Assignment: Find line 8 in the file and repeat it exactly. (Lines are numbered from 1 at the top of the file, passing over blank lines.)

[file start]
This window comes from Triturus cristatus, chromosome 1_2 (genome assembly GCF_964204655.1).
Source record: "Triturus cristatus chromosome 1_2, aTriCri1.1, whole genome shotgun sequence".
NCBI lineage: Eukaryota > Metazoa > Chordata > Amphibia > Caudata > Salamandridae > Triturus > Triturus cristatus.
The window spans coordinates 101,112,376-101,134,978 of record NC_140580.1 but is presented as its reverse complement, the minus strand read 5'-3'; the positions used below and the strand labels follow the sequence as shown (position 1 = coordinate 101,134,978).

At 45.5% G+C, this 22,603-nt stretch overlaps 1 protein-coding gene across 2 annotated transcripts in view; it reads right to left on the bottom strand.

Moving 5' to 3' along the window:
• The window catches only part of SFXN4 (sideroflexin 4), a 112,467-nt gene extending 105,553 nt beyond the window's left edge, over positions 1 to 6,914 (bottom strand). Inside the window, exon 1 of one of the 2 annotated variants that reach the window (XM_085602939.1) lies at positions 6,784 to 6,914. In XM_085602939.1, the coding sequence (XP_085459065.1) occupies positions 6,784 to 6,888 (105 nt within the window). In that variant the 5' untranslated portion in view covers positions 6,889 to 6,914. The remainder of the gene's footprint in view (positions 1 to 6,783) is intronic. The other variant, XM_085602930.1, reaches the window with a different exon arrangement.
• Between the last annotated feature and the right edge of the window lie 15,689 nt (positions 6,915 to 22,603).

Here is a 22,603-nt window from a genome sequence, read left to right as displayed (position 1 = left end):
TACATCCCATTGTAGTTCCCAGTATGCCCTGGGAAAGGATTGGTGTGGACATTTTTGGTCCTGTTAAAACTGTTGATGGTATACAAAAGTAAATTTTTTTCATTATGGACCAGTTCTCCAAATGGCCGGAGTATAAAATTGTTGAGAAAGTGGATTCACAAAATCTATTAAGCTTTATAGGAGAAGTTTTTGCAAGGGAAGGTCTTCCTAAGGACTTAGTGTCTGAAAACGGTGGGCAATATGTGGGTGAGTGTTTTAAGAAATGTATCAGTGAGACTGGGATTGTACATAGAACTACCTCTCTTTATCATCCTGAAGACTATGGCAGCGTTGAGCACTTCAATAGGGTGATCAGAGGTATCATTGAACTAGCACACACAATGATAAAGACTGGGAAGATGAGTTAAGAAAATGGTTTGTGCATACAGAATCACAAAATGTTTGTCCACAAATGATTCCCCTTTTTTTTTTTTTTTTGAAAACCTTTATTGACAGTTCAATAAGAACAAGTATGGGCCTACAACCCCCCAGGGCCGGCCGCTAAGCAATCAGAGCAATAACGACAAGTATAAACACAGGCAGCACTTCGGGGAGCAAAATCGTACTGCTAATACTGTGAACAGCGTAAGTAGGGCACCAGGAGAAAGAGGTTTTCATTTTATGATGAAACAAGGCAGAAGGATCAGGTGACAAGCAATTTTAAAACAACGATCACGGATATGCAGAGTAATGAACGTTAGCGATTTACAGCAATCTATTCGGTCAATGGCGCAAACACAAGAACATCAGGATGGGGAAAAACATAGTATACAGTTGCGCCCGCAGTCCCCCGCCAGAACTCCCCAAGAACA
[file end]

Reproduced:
• Between the last annotated feature and the right edge of the window lie 15,689 nt (positions 6,915 to 22,603).